It is December…the year is drawing to a close. While some of us spend time looking back at the accomplishments of the year, others are busy looking forward to the promise of new opportunities and challenges to be mastered. It’s all a matter of perspective.
How is CAHFS involved in assuring food security?
Security of the animal-based global food system is central to the mission of CAHFS. As a food animal and public health veterinarian and Director of Academic Programs of the Center for Animal Health and Food Safety, animal health and food safety have been my consistent focus, though I have come to recognize that food security is a powerful way to characterize the societal need for our work.
Educational relevance and sustainability… New programs on the way!
The 2014 Farm to Table Study program will explore the food system from farm-to-table in Costa Rica, which has a food processing industry that produces nearly US $1 billion annually.
Under a cooperative agreement with USDA APHIS Veterinary Services CAHFS faculty, residents and staff have utilized a public-private partnership approach to engage federal, state, academic and industry experts from around the country to inform and support the development of commodity specific pro-active risk assessments looking at the movement of different egg sector commodities during aHighly Pathogenic Avian Influenza (HPAI) outbreak in the US.
The 2014 Engaging Intergovernmental Organizations (EIO) program took place this March. The week-long program provided participants the opportunity to network among key global leaders and new skills for effectively engaging intergovernmental organizations.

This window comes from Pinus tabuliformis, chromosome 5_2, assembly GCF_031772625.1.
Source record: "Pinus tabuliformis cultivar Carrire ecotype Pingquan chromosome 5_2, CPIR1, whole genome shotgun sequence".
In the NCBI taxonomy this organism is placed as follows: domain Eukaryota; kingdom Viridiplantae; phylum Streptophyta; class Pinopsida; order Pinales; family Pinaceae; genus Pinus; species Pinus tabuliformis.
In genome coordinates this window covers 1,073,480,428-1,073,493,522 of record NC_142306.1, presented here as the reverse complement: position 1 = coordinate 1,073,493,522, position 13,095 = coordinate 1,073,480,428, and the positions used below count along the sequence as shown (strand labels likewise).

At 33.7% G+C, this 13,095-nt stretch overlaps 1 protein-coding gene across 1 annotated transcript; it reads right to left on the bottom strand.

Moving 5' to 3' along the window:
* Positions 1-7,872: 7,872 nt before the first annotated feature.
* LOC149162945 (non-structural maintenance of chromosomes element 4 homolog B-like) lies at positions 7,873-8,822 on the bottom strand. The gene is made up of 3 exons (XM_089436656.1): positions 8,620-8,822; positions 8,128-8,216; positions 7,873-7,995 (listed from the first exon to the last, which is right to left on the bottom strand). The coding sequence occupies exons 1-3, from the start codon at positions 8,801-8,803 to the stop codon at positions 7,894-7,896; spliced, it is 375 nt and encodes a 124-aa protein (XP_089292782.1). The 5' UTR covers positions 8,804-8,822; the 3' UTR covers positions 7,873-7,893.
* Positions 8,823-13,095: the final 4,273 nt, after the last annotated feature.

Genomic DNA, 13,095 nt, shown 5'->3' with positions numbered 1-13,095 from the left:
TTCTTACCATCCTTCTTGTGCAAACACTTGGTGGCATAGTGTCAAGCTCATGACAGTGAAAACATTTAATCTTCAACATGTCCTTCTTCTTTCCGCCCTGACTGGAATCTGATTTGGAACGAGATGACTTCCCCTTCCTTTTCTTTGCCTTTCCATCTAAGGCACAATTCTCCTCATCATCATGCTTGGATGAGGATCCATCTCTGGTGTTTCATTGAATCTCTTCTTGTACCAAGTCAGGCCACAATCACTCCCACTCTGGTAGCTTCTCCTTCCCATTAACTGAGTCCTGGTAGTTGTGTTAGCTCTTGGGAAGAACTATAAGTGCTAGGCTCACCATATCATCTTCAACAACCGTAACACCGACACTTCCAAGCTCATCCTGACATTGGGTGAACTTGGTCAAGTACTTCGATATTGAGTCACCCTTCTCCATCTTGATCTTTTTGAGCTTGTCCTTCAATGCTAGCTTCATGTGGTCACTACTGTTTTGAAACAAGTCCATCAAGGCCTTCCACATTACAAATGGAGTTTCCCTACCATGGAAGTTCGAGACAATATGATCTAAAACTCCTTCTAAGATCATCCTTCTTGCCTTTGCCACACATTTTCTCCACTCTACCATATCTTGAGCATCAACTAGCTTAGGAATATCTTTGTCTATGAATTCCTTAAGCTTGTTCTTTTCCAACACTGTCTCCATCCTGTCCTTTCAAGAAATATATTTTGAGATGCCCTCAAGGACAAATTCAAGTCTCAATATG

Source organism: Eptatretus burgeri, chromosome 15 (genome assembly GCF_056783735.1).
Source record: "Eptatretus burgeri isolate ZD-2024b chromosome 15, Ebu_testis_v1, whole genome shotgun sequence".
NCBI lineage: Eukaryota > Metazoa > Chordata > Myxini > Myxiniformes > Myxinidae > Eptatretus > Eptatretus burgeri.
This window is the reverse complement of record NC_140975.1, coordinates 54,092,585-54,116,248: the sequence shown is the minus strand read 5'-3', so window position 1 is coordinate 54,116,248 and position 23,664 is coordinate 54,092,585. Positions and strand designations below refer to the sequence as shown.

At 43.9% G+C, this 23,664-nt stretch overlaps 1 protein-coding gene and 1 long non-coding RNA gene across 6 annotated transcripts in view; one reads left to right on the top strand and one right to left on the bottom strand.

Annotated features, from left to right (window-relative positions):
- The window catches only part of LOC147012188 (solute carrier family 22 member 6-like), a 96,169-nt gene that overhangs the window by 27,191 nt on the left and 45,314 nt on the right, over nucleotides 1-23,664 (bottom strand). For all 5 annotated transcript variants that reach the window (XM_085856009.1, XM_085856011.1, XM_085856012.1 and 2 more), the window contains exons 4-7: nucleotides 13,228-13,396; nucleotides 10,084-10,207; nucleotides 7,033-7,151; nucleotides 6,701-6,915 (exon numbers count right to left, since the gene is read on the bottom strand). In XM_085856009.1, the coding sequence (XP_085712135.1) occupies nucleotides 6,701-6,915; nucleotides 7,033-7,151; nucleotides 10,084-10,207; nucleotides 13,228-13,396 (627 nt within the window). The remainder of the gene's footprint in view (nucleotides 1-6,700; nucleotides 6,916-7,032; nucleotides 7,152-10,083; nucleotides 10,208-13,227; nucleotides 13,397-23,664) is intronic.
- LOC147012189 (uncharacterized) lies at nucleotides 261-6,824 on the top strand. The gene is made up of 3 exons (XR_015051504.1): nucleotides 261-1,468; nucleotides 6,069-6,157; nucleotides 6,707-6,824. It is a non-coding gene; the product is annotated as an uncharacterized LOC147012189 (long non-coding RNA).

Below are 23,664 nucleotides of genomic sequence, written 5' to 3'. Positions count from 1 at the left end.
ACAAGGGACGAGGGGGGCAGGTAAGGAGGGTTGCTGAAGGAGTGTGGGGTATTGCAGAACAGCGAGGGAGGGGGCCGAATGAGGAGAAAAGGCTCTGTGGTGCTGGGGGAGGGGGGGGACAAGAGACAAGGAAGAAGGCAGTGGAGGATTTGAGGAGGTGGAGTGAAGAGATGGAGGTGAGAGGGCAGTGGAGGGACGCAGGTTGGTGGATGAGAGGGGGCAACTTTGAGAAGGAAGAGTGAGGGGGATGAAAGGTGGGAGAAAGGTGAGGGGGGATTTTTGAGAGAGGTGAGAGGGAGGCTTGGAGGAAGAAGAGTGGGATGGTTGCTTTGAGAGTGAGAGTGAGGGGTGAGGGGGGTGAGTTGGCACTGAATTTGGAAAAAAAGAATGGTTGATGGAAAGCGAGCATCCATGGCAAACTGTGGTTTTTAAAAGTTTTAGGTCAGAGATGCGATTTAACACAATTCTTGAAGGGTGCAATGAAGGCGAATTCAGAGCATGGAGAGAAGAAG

2014 EIO Photo Slideshow
In spring 2012 we, the Center for Animal Food Health and Safety (CAFHS) at the College of Veterinary Medicine had a bold idea: “Let’s create a fund to help our resident students study around the world to further their education and at the same time let us honor those early pioneers in public health and veterinary medicine.” And with that the Veterinary Pioneers in Public Health Resident Education fund was established.
In these two short years, the Center has awarded three substantial grants to three resident students. These residents have:
Chronic Wasting Disease (CWD) is a contagious and fatal neurological disease of deer and elk. CWD affects both captive and free-ranging cervids in North America. Currently there is no effective treatment for CWD and management practices to prevent CWD transmission in both captive and wild cervids are limited.
The 2014 Global Health Institute was held in Chiang Mai Thailand this February. The Institute provided an opportunity for global participants learn and work together on the impact of globalization on health and identify strategies that support a healthy and productive global workforce. Lead by instructors from the University of Minnesota and multiple educational institutions in Thailand the two week Institute provided intensive focus on One Health Leadership, cross-species surveillance, comparative public health systems and policies, and analytic epidemiology & field pathology.